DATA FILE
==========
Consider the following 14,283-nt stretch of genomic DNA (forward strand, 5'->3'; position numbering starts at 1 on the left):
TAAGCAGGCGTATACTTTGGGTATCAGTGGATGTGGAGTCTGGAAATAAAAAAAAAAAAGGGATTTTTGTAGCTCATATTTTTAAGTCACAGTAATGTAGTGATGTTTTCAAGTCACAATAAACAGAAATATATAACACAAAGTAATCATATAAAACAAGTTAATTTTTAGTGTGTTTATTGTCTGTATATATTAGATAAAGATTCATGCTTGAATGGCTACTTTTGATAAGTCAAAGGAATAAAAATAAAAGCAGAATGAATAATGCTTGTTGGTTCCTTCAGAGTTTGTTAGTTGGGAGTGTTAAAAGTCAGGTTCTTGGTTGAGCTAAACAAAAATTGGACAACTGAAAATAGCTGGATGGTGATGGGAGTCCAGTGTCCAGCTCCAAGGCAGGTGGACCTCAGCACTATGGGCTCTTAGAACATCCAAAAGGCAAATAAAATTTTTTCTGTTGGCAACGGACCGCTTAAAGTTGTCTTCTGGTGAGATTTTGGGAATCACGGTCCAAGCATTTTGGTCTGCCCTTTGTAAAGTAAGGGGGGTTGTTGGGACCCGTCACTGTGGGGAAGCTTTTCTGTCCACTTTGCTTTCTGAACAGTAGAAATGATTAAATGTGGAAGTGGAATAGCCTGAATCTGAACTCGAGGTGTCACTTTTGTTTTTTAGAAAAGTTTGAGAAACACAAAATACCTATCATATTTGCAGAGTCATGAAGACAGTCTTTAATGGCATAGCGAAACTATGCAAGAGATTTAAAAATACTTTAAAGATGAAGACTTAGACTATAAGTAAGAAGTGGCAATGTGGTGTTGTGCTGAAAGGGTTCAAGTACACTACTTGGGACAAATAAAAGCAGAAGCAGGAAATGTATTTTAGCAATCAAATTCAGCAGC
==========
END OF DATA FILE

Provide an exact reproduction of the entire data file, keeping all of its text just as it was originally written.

Consider the following 14,283-nt stretch of genomic DNA (forward strand, 5'->3'; position numbering starts at 1 on the left):
TAAGCAGGCGTATACTTTGGGTATCAGTGGATGTGGAGTCTGGAAATAAAAAAAAAAAAGGGATTTTTGTAGCTCATATTTTTAAGTCACAGTAATGTAGTGATGTTTTCAAGTCACAATAAACAGAAATATATAACACAAAGTAATCATATAAAACAAGTTAATTTTTAGTGTGTTTATTGTCTGTATATATTAGATAAAGATTCATGCTTGAATGGCTACTTTTGATAAGTCAAAGGAATAAAAATAAAAGCAGAATGAATAATGCTTGTTGGTTCCTTCAGAGTTTGTTAGTTGGGAGTGTTAAAAGTCAGGTTCTTGGTTGAGCTAAACAAAAATTGGACAACTGAAAATAGCTGGATGGTGATGGGAGTCCAGTGTCCAGCTCCAAGGCAGGTGGACCTCAGCACTATGGGCTCTTAGAACATCCAAAAGGCAAATAAAATTTTTTCTGTTGGCAACGGACCGCTTAAAGTTGTCTTCTGGTGAGATTTTGGGAATCACGGTCCAAGCATTTTGGTCTGCCCTTTGTAAAGTAAGGGGGGTTGTTGGGACCCGTCACTGTGGGGAAGCTTTTCTGTCCACTTTGCTTTCTGAACAGTAGAAATGATTAAATGTGGAAGTGGAATAGCCTGAATCTGAACTCGAGGTGTCACTTTTGTTTTTTAGAAAAGTTTGAGAAACACAAAATACCTATCATATTTGCAGAGTCATGAAGACAGTCTTTAATGGCATAGCGAAACTATGCAAGAGATTTAAAAATACTTTAAAGATGAAGACTTAGACTATAAGTAAGAAGTGGCAATGTGGTGTTGTGCTGAAAGGGTTCAAGTACACTACTTGGGACAAATAAAAGCAGAAGCAGGAAATGTATTTTAGCAATCAAATTCAGCAGC